A bill designed to help young children who are deaf and hard of hearing reach milestones in American Sign Language and English literacy met with both support and resistance Wednesday.
The Missouri House Committee on Elementary and Secondary Education heard HB 106, sponsored by Rep. Jerome Barnes, D-Raytown. The bill would require the Department of Elementary and Secondary Education to develop milestones for children who are deaf or hard of hearing between the ages of birth and 5 years old in American Sign Language and English literacy. It also provides for assessments for those children and creates an advisory committee of 16 members to develop the milestones.
Barnes' daughter lost her hearing due to meningitis at a young age, and Barnes said his family struggled with where to turn.
"We had a whole new life that we had to start with that when they said she lost her hearing," he said.
Many educators, members of the Missouri Commission for the Deaf and Hard of Hearing, and people who are deaf or hard of hearing testified in favor of the bill.
But many were opposed as well.
Betsy Moog Brooks of the Moog Center for Deaf Education spoke in opposition, calling the legislation a duplication of existing processes. Language milestones and standardized assessments for children who are deaf and hard of hearing already exist and are widely used in the state, she said.
The true need is access to qualified professionals, including more teachers of spoken language and ASL and speech language pathologists.
Molly O'Hara of Kansas City agreed, citing the existing Families First program, which, according to its website, "provides home-based early intervention services" for families of children who are deaf or hard of hearing from birth to age 8. Families are paired with an adviser who meets with them weekly and educates them on hearing loss, language development, communication and assistive technology.
O'Hara also questioned the need for a 16-person advisory board.
O'Hara advocated improving the existing system rather than making something new.
"It is my hope that the committee will come to a conclusion that House Bill 106 does not offer any new solutions. Instead we need to improve what we already have," O'Hara said through an interpreter.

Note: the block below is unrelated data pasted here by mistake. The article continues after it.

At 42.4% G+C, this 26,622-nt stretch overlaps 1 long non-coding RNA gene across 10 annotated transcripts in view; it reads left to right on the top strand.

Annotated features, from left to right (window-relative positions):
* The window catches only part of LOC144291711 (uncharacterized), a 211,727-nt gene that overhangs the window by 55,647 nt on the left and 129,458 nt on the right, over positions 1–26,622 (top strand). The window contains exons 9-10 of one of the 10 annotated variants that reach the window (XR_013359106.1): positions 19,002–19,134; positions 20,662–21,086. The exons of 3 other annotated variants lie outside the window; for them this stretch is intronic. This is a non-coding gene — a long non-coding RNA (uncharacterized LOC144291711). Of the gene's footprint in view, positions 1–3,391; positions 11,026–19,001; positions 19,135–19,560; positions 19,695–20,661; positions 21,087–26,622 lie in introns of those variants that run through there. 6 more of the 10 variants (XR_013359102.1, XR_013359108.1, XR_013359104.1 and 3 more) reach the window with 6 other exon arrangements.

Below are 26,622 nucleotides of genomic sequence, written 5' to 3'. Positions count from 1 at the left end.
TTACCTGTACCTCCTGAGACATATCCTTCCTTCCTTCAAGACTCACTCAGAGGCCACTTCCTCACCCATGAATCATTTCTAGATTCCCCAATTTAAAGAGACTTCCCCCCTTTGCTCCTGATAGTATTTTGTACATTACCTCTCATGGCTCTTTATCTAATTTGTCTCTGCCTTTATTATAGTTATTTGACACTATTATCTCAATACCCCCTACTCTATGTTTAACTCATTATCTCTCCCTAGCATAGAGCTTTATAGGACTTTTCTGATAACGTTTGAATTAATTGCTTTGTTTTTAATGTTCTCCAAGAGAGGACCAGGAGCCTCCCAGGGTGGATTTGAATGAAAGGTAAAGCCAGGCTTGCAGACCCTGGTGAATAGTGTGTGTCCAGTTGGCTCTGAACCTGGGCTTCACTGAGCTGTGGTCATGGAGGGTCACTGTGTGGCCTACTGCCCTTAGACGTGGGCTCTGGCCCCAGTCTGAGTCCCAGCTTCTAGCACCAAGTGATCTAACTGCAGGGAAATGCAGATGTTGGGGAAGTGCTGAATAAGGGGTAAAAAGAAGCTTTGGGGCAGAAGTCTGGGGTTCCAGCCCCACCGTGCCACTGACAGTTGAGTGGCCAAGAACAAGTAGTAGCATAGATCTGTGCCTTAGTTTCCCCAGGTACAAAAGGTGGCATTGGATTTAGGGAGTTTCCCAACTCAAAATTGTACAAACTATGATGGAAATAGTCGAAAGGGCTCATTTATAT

Rep. Ed Lewis, R-Moberly, asked opponents of the law what they wanted to see in legislation.
"I hear people saying I need, we need this, and I hear you saying we don't need this... Is there anything that you think is good in this bill? Is there anything that you think needs to be added to this bill?" he said.
Heather Grantham of the Central Institute for the Deaf answered that she sees HB 106 as redundant and noted that it was not funded.
"I would prefer legislation that empowered universities and credentialing and loans and grant funding so that people could become teachers of the deaf. Right now, we have a dearth, a lack, of teachers who can work with children either in ASL or spoken language," she said.
But Becky Davis of the Missouri Commission for the Deaf and Hard of Hearing pushed back on those objections.
Even with the existing system, there are issues, Davis said. HB 106 would provide oversight and assessments with "visible results" in whatever language suits the child's needs.
Davis said that although some questioned why a 16-member committee was needed in the bill, she sees it as a plus.
"The reason for this is because deaf individuals are not always brought to the table to have this discussion with the stakeholders," Davis said through a sign language interpreter.
William Walker, former president of the Missouri Association of the Deaf, said through an interpreter that one unique aspect proposed in the bill is that it specifically targets ASL assessment and milestones for children from birth to 5 instead of just reading, writing and spoken language.
Lewis said he thought overlap of programs might not be a bad thing, since it is vital to reach children as soon as possible.
Many people were excited about the inclusion of ASL in the bill.
Sonya Smith of the Missouri Commission for the Deaf and Hard of Hearing testified she lost her hearing as a child and was the only deaf person in her family. She got a cochlear implant and could read but also later found out about ASL and loved it.
"So I think that that's the point of (this program) is to show, when deaf children are born, they should have the opportunity to learn ASL, (rather) than just English all the way... It's almost like we're trying to control deaf children to force them to speak, and we don't need to force them, we need to have them have the opportunity to learn sign language and pick up that language," Smith said via a sign language interpreter.
The committee also had a slate of other controversial bills to hear Wednesday, including a bill that would prohibit instruction relating to sexual orientation or gender identity, which took several hours.